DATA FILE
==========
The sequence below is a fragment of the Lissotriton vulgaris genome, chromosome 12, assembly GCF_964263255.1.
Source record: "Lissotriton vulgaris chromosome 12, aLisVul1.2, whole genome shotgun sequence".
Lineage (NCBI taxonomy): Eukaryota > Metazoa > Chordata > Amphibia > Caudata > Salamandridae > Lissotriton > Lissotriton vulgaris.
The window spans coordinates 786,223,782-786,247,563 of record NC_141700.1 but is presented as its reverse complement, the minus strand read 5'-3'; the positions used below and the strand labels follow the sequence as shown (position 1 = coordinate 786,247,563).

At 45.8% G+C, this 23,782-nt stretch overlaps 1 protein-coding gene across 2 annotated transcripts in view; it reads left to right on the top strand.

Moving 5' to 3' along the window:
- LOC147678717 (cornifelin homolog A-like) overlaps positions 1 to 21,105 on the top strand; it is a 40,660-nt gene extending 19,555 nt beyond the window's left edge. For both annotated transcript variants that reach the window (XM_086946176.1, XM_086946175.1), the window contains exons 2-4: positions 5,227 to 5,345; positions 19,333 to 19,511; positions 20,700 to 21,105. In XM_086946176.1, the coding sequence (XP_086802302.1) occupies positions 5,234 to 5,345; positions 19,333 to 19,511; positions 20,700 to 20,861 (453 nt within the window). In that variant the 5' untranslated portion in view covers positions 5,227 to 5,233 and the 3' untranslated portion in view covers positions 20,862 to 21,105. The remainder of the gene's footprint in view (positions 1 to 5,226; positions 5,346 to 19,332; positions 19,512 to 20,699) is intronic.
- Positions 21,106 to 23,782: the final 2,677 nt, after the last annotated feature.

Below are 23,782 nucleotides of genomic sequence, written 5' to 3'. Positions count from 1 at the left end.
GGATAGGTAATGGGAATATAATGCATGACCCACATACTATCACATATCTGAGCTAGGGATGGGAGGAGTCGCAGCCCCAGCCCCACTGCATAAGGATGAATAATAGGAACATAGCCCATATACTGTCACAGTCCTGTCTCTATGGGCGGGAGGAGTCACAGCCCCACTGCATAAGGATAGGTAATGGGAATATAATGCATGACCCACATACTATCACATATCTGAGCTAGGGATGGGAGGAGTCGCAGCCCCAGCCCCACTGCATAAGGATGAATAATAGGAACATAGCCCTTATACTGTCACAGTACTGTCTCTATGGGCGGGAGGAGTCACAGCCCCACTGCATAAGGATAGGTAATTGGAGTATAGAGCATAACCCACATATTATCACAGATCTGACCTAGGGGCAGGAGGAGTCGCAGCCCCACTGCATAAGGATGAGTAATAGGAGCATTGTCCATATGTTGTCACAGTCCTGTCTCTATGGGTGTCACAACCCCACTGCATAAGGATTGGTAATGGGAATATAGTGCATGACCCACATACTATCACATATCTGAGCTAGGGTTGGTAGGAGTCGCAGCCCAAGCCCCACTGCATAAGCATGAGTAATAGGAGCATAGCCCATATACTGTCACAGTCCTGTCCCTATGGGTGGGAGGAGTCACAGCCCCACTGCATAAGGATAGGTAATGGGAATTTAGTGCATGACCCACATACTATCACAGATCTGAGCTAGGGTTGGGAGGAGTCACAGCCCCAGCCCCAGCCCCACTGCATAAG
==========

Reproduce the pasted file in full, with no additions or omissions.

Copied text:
The sequence below is a fragment of the Lissotriton vulgaris genome, chromosome 12, assembly GCF_964263255.1.
Source record: "Lissotriton vulgaris chromosome 12, aLisVul1.2, whole genome shotgun sequence".
Lineage (NCBI taxonomy): Eukaryota > Metazoa > Chordata > Amphibia > Caudata > Salamandridae > Lissotriton > Lissotriton vulgaris.
The window spans coordinates 786,223,782-786,247,563 of record NC_141700.1 but is presented as its reverse complement, the minus strand read 5'-3'; the positions used below and the strand labels follow the sequence as shown (position 1 = coordinate 786,247,563).

At 45.8% G+C, this 23,782-nt stretch overlaps 1 protein-coding gene across 2 annotated transcripts in view; it reads left to right on the top strand.

Moving 5' to 3' along the window:
- LOC147678717 (cornifelin homolog A-like) overlaps positions 1 to 21,105 on the top strand; it is a 40,660-nt gene extending 19,555 nt beyond the window's left edge. For both annotated transcript variants that reach the window (XM_086946176.1, XM_086946175.1), the window contains exons 2-4: positions 5,227 to 5,345; positions 19,333 to 19,511; positions 20,700 to 21,105. In XM_086946176.1, the coding sequence (XP_086802302.1) occupies positions 5,234 to 5,345; positions 19,333 to 19,511; positions 20,700 to 20,861 (453 nt within the window). In that variant the 5' untranslated portion in view covers positions 5,227 to 5,233 and the 3' untranslated portion in view covers positions 20,862 to 21,105. The remainder of the gene's footprint in view (positions 1 to 5,226; positions 5,346 to 19,332; positions 19,512 to 20,699) is intronic.
- Positions 21,106 to 23,782: the final 2,677 nt, after the last annotated feature.

Below are 23,782 nucleotides of genomic sequence, written 5' to 3'. Positions count from 1 at the left end.
GGATAGGTAATGGGAATATAATGCATGACCCACATACTATCACATATCTGAGCTAGGGATGGGAGGAGTCGCAGCCCCAGCCCCACTGCATAAGGATGAATAATAGGAACATAGCCCATATACTGTCACAGTCCTGTCTCTATGGGCGGGAGGAGTCACAGCCCCACTGCATAAGGATAGGTAATGGGAATATAATGCATGACCCACATACTATCACATATCTGAGCTAGGGATGGGAGGAGTCGCAGCCCCAGCCCCACTGCATAAGGATGAATAATAGGAACATAGCCCTTATACTGTCACAGTACTGTCTCTATGGGCGGGAGGAGTCACAGCCCCACTGCATAAGGATAGGTAATTGGAGTATAGAGCATAACCCACATATTATCACAGATCTGACCTAGGGGCAGGAGGAGTCGCAGCCCCACTGCATAAGGATGAGTAATAGGAGCATTGTCCATATGTTGTCACAGTCCTGTCTCTATGGGTGTCACAACCCCACTGCATAAGGATTGGTAATGGGAATATAGTGCATGACCCACATACTATCACATATCTGAGCTAGGGTTGGTAGGAGTCGCAGCCCAAGCCCCACTGCATAAGCATGAGTAATAGGAGCATAGCCCATATACTGTCACAGTCCTGTCCCTATGGGTGGGAGGAGTCACAGCCCCACTGCATAAGGATAGGTAATGGGAATTTAGTGCATGACCCACATACTATCACAGATCTGAGCTAGGGTTGGGAGGAGTCACAGCCCCAGCCCCAGCCCCACTGCATAAG